Facts – The applicant’s daughter Ms Rantseva, a Russian national, died in unexplained circumstances after falling from a window of a private property in Cyprus in March 2001. She had arrived in Cyprus a few days earlier on a “cabaret-artiste” visa, but had abandoned her work and lodging shortly after starting and had left a note to say she wanted to return to Russia. After locating her in a discotheque some days later, the manager of the cabaret had taken her to the central police station at around 4 a.m. and asked them to detain her as an illegal immigrant. The police had contacted the immigration authorities, who gave instructions that Ms Rantseva was not to be detained and that her employer, who was responsible for her, was to pick her up and bring her to the immigration office at 7 a.m. The manager had collected Ms Rantseva at around 5.20 a.m. and taken her to private premises, where he had also remained. Her body had been found in the street below the apartment at about 6.30 a.m. A bedspread had been looped through the railing of the balcony.
An inquest held in Cyprus concluded that Ms Rantseva had died in circumstances resembling an accident while attempting to escape from an apartment in which she was a guest, but that there was no evidence of foul play. Although the Russian authorities considered, in the light of a further autopsy that was carried out following the repatriation of the body to Russia, that the verdict of the inquest was unsatisfactory, the Cypriot authorities stated that it was final and refused to carry out any additional investigations unless the Russian authorities had evidence of criminal activity. No steps were taken by either the Russian or Cypriot authorities to interview two young women living in Russia whom the applicant said had worked with his daughter at the cabaret and could testify to sexual exploitation taking place there.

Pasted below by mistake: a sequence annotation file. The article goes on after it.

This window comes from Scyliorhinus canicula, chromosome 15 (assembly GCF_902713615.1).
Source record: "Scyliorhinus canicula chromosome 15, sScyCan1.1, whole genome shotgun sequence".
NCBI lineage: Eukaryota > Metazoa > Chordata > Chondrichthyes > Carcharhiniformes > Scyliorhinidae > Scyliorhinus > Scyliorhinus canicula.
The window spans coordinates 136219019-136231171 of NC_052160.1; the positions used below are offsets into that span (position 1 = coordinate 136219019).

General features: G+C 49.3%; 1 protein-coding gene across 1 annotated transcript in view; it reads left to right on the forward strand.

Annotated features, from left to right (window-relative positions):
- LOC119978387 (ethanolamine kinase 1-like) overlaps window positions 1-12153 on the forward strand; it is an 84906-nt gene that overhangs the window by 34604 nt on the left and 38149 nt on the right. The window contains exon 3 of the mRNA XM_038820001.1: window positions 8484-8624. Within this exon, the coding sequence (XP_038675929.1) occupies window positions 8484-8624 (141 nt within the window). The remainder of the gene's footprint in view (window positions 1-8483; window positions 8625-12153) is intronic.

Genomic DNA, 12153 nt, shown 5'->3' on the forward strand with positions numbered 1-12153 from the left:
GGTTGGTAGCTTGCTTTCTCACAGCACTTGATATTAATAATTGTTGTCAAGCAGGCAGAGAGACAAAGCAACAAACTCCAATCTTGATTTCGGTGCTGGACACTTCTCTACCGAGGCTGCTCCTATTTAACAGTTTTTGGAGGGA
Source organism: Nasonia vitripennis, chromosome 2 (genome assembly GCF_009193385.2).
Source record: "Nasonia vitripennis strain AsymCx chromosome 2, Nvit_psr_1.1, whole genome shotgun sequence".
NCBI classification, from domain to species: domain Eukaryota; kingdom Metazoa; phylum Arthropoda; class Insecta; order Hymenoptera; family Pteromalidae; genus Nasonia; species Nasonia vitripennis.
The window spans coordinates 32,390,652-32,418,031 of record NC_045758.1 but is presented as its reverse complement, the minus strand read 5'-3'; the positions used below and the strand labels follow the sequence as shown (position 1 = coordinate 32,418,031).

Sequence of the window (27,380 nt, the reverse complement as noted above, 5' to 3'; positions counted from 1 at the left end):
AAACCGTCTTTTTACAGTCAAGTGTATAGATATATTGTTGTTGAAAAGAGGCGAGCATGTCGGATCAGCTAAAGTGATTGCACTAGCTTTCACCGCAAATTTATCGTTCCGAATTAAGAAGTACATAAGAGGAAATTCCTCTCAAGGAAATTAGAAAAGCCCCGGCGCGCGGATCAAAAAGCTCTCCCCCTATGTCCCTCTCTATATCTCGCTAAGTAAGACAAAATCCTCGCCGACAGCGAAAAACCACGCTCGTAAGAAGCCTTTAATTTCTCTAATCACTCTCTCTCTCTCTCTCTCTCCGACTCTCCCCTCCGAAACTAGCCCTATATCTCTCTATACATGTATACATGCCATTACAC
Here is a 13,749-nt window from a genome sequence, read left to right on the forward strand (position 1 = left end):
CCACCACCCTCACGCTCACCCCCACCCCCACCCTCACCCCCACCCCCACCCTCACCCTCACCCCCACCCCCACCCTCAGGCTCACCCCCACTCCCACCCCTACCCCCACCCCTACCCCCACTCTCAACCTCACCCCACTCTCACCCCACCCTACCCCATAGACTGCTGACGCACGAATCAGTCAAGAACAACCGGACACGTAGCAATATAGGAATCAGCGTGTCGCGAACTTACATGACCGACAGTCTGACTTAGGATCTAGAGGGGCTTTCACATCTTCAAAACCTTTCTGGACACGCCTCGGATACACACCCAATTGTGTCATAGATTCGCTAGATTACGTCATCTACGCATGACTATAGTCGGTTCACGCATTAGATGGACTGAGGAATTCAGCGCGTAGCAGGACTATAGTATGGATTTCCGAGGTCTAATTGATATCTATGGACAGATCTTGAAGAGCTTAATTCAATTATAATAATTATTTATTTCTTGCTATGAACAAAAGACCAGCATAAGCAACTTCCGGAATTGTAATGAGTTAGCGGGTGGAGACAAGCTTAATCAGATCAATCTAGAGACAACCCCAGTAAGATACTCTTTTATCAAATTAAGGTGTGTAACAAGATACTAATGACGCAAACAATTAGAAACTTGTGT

In April 2009 the Cypriot authorities made a unilateral declaration acknowledging violations of Articles 2, 3, 4, 5 and 6 of the Convention, offering to pay compensation to the applicant and advising that independent experts had been appointed to investigate the circumstances of Ms Rantseva’s death, employment and stay in Cyprus.
The Cypriot Ombudsman, the Council of Europe Commissioner for Human Rights and the United States State Department have published reports which refer to the prevalence of trafficking in human beings for commercial sexual exploitation in Cyprus and the role of the cabaret industry and “artiste” visas in facilitating trafficking in Cyprus.
Law – Article 37 § 1: The Court refused the Cypriot Government’s request for the application to be struck out. It found that, despite the unilateral declaration acknowledging violations of the Convention, respect for human rights in general required it to continue its examination of the case in view of the serious nature of the allegations, the acute nature of the problem of trafficking and sexual exploitation in Cyprus and the paucity of case-law on the question of the interpretation and application of Article 4 of the Convention to trafficking in human beings.